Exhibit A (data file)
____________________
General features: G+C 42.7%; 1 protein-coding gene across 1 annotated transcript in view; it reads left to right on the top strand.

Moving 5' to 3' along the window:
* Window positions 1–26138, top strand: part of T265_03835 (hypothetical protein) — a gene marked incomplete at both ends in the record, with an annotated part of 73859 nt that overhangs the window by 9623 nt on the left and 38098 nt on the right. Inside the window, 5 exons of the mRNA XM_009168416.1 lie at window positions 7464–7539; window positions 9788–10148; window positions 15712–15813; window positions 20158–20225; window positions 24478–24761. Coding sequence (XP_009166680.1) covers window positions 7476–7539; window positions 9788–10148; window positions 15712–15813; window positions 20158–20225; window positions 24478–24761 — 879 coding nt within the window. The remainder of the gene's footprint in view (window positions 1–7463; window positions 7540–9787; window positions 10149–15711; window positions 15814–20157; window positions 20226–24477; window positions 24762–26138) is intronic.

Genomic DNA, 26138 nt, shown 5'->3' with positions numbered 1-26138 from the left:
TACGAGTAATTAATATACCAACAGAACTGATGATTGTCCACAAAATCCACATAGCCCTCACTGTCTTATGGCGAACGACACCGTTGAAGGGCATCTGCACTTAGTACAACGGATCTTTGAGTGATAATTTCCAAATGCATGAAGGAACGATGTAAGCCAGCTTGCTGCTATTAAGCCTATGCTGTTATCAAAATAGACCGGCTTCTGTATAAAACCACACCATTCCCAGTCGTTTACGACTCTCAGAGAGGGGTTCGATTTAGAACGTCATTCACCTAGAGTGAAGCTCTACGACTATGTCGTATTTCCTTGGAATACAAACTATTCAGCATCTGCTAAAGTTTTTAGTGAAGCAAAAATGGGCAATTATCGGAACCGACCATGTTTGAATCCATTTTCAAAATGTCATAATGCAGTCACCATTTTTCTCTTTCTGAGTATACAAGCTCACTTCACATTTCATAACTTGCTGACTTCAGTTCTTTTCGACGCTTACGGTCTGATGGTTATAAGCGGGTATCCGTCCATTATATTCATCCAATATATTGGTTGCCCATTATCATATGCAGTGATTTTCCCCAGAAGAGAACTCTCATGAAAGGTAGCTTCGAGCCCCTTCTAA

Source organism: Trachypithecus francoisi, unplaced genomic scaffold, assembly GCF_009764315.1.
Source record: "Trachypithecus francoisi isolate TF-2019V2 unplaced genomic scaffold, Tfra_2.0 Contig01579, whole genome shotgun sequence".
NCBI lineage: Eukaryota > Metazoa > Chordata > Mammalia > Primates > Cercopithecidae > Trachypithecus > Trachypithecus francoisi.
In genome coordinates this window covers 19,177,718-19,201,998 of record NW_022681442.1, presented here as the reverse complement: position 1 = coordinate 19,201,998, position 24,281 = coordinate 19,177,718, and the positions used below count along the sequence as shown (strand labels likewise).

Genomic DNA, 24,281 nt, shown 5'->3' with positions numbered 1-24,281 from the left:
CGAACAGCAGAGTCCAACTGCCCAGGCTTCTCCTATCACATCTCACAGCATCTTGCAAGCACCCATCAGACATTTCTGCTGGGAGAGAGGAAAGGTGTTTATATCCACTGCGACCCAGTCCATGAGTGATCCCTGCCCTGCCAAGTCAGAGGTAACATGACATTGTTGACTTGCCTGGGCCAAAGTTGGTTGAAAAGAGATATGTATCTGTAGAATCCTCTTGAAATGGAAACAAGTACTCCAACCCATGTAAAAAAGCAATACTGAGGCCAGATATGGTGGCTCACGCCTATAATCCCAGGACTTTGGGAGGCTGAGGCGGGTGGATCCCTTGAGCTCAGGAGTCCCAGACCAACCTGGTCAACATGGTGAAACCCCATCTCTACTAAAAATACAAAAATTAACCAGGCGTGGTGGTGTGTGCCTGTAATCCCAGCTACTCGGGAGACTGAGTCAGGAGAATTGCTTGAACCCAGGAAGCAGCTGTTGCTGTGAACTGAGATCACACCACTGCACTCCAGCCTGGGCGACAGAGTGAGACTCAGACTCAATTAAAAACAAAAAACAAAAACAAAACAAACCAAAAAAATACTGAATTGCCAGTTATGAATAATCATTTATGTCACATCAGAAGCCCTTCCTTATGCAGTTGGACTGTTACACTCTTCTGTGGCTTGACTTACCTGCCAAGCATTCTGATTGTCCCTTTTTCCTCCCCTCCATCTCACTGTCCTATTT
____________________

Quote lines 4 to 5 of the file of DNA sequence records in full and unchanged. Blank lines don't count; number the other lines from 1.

Genomic DNA, 26138 nt, shown 5'->3' with positions numbered 1-26138 from the left:
TACGAGTAATTAATATACCAACAGAACTGATGATTGTCCACAAAATCCACATAGCCCTCACTGTCTTATGGCGAACGACACCGTTGAAGGGCATCTGCACTTAGTACAACGGATCTTTGAGTGATAATTTCCAAATGCATGAAGGAACGATGTAAGCCAGCTTGCTGCTATTAAGCCTATGCTGTTATCAAAATAGACCGGCTTCTGTATAAAACCACACCATTCCCAGTCGTTTACGACTCTCAGAGAGGGGTTCGATTTAGAACGTCATTCACCTAGAGTGAAGCTCTACGACTATGTCGTATTTCCTTGGAATACAAACTATTCAGCATCTGCTAAAGTTTTTAGTGAAGCAAAAATGGGCAATTATCGGAACCGACCATGTTTGAATCCATTTTCAAAATGTCATAATGCAGTCACCATTTTTCTCTTTCTGAGTATACAAGCTCACTTCACATTTCATAACTTGCTGACTTCAGTTCTTTTCGACGCTTACGGTCTGATGGTTATAAGCGGGTATCCGTCCATTATATTCATCCAATATATTGGTTGCCCATTATCATATGCAGTGATTTTCCCCAGAAGAGAACTCTCATGAAAGGTAGCTTCGAGCCCCTTCTAA